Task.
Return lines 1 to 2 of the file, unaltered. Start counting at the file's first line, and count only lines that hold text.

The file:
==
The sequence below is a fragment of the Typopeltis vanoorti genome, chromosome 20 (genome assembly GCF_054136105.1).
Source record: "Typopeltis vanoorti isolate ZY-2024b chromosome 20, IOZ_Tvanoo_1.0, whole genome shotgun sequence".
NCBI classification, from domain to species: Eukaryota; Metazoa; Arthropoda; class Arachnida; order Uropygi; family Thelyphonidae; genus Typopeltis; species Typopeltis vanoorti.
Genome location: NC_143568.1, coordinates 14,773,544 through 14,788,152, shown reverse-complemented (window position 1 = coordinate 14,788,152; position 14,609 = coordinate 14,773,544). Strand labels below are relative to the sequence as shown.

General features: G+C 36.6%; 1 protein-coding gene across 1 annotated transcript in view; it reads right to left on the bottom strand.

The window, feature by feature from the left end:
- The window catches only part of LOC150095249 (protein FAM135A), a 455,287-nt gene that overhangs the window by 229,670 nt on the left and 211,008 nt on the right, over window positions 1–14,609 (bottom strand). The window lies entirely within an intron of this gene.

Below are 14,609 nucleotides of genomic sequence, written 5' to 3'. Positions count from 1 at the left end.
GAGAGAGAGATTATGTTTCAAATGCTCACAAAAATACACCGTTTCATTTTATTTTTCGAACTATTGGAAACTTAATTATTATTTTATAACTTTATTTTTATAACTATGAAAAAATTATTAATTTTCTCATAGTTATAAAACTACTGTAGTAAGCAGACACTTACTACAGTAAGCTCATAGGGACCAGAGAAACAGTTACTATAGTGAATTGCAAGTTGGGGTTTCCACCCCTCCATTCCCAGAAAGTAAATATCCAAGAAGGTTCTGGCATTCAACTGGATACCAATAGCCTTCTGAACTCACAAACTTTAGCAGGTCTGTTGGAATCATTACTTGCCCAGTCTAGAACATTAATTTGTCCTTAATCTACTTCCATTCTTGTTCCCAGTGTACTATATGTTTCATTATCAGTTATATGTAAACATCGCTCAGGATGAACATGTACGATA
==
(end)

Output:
The sequence below is a fragment of the Typopeltis vanoorti genome, chromosome 20 (genome assembly GCF_054136105.1).
Source record: "Typopeltis vanoorti isolate ZY-2024b chromosome 20, IOZ_Tvanoo_1.0, whole genome shotgun sequence".